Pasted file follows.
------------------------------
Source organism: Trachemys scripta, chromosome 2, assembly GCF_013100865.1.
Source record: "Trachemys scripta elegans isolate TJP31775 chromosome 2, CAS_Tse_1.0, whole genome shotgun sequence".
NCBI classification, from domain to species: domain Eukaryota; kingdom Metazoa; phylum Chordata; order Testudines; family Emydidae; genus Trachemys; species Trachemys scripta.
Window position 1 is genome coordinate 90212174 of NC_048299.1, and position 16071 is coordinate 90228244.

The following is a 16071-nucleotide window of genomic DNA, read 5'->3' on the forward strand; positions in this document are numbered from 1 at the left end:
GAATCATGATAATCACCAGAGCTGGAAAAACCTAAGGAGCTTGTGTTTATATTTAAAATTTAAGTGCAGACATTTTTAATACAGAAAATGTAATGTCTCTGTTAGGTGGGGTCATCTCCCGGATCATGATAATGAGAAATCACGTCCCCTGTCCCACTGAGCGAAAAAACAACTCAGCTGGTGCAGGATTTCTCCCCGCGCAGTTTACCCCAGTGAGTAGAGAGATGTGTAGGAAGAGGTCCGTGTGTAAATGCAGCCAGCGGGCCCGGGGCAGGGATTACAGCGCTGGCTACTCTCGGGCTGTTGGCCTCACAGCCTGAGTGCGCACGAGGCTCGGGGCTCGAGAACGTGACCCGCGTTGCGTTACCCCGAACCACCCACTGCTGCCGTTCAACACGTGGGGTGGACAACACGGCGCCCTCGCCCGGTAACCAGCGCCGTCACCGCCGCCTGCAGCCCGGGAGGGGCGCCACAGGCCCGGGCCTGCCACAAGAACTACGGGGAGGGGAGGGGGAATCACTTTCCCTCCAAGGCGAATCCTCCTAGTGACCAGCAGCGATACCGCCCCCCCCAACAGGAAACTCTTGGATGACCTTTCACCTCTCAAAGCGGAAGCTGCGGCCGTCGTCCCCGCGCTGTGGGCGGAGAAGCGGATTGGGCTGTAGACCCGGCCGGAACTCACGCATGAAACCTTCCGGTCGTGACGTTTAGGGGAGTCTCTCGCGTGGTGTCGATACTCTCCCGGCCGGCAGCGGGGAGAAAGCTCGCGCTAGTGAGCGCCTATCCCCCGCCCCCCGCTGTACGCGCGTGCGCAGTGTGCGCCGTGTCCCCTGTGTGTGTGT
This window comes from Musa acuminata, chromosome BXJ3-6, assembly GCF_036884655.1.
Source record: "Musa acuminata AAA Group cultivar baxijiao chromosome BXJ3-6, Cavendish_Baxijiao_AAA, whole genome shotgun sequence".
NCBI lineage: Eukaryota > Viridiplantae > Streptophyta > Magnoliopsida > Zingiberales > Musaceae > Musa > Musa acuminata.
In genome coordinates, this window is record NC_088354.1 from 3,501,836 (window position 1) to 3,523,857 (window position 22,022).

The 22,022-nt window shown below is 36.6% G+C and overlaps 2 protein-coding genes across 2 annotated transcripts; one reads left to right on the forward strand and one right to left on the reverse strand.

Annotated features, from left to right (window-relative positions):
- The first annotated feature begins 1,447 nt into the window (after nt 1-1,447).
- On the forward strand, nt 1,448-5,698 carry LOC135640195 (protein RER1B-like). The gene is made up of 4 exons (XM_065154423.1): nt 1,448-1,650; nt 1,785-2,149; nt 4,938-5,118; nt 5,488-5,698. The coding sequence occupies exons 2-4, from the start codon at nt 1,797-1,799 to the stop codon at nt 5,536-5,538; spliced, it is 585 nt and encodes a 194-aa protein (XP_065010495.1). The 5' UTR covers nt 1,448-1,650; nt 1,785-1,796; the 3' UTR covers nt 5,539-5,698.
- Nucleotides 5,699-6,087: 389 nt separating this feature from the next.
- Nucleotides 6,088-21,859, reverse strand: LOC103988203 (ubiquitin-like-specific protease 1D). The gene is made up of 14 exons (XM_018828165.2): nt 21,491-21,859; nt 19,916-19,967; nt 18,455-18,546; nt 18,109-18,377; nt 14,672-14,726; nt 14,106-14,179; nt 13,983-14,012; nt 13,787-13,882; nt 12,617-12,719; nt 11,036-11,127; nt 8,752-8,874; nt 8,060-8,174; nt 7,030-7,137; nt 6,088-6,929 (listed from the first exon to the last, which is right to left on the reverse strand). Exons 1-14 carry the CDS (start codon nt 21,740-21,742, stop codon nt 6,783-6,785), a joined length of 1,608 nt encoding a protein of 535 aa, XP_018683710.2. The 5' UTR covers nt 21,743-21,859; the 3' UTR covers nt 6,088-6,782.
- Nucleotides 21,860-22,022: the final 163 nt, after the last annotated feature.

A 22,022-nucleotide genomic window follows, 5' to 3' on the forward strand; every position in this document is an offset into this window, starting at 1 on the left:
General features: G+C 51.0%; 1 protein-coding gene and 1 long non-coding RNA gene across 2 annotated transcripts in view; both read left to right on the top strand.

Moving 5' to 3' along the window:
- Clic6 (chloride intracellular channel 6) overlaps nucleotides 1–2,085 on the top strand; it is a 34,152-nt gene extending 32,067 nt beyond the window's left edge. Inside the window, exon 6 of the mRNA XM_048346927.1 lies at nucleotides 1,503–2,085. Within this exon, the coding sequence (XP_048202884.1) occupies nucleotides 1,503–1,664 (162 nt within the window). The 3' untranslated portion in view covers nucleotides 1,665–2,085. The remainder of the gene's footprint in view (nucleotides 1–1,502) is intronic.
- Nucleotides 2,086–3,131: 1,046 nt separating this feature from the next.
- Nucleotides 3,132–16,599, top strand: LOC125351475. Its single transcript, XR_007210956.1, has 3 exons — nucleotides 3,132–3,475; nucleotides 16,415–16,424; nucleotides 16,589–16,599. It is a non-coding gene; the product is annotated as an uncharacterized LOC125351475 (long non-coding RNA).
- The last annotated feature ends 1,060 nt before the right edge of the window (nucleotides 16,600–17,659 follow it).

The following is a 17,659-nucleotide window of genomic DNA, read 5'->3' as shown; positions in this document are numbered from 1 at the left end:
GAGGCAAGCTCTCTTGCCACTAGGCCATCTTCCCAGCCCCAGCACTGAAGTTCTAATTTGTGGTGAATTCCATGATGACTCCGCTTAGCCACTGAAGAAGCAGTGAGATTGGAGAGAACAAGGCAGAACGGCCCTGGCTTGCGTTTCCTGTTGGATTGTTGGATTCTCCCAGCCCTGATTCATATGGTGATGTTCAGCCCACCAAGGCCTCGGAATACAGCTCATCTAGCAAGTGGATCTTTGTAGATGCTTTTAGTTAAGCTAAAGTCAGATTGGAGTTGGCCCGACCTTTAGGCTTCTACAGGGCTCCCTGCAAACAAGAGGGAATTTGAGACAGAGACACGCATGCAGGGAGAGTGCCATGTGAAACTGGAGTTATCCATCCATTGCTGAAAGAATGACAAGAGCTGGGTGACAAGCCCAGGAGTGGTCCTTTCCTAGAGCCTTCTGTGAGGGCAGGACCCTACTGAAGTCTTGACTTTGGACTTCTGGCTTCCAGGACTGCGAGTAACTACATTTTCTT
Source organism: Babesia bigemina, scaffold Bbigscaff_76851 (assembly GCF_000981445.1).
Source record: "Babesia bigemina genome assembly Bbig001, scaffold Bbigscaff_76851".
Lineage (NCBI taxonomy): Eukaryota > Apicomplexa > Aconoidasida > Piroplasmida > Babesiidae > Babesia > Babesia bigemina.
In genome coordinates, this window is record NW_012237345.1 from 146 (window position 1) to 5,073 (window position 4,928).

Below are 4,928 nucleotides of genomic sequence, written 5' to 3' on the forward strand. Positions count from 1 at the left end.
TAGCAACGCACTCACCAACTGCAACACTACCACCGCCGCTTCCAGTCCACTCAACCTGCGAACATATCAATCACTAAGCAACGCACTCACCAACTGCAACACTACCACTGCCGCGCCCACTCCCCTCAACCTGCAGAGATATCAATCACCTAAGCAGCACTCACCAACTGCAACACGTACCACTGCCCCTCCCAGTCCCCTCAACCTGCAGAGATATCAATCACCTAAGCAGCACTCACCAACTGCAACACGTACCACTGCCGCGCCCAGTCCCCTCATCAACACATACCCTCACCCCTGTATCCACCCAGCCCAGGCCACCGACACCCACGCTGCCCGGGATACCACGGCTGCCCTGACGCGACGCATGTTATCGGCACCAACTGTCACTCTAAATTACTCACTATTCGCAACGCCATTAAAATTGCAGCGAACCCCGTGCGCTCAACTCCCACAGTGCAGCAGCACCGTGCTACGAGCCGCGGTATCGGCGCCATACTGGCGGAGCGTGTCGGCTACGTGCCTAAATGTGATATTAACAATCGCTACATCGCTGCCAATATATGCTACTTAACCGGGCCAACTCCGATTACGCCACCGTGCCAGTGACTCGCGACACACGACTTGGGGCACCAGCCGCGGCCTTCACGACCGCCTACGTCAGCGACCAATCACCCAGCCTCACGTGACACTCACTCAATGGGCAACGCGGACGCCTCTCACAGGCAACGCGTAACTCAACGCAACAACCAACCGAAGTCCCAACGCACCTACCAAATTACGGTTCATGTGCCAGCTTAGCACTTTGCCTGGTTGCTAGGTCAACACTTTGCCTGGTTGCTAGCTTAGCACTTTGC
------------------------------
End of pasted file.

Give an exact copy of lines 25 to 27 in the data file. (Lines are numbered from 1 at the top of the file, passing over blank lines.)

The following is a 17,659-nucleotide window of genomic DNA, read 5'->3' as shown; positions in this document are numbered from 1 at the left end:
GAGGCAAGCTCTCTTGCCACTAGGCCATCTTCCCAGCCCCAGCACTGAAGTTCTAATTTGTGGTGAATTCCATGATGACTCCGCTTAGCCACTGAAGAAGCAGTGAGATTGGAGAGAACAAGGCAGAACGGCCCTGGCTTGCGTTTCCTGTTGGATTGTTGGATTCTCCCAGCCCTGATTCATATGGTGATGTTCAGCCCACCAAGGCCTCGGAATACAGCTCATCTAGCAAGTGGATCTTTGTAGATGCTTTTAGTTAAGCTAAAGTCAGATTGGAGTTGGCCCGACCTTTAGGCTTCTACAGGGCTCCCTGCAAACAAGAGGGAATTTGAGACAGAGACACGCATGCAGGGAGAGTGCCATGTGAAACTGGAGTTATCCATCCATTGCTGAAAGAATGACAAGAGCTGGGTGACAAGCCCAGGAGTGGTCCTTTCCTAGAGCCTTCTGTGAGGGCAGGACCCTACTGAAGTCTTGACTTTGGACTTCTGGCTTCCAGGACTGCGAGTAACTACATTTTCTT
Source organism: Babesia bigemina, scaffold Bbigscaff_76851 (assembly GCF_000981445.1).